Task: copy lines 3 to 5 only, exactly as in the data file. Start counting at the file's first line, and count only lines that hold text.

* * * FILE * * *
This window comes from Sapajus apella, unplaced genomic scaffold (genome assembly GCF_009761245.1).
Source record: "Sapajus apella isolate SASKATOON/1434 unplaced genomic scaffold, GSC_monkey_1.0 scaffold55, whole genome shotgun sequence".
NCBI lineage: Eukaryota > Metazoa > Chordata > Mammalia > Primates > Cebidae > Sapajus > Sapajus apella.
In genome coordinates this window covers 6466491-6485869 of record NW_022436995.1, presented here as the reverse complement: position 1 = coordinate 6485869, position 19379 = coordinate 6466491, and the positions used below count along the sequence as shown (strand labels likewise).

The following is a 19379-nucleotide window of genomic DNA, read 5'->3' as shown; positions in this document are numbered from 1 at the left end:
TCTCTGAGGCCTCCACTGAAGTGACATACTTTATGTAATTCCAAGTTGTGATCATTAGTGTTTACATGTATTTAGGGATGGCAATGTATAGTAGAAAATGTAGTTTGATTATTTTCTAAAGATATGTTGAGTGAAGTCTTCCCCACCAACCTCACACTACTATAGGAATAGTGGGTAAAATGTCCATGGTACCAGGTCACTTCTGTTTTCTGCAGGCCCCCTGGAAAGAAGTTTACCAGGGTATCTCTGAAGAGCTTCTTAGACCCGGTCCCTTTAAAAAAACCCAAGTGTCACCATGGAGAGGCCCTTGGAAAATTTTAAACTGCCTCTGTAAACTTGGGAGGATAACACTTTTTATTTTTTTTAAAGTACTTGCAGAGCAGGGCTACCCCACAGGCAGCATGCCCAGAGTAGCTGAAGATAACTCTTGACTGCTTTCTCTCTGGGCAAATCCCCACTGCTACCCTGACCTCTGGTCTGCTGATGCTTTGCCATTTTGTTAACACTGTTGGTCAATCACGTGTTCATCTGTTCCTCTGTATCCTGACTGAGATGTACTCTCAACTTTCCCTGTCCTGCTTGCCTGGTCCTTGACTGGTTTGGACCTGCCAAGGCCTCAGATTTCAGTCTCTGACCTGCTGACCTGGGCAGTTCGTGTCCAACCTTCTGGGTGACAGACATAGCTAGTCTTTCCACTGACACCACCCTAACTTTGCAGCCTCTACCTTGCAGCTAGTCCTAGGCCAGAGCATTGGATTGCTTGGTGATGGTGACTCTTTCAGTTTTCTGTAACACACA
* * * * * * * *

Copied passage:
NCBI lineage: Eukaryota > Metazoa > Chordata > Mammalia > Primates > Cebidae > Sapajus > Sapajus apella.
In genome coordinates this window covers 6466491-6485869 of record NW_022436995.1, presented here as the reverse complement: position 1 = coordinate 6485869, position 19379 = coordinate 6466491, and the positions used below count along the sequence as shown (strand labels likewise).

The following is a 19379-nucleotide window of genomic DNA, read 5'->3' as shown; positions in this document are numbered from 1 at the left end: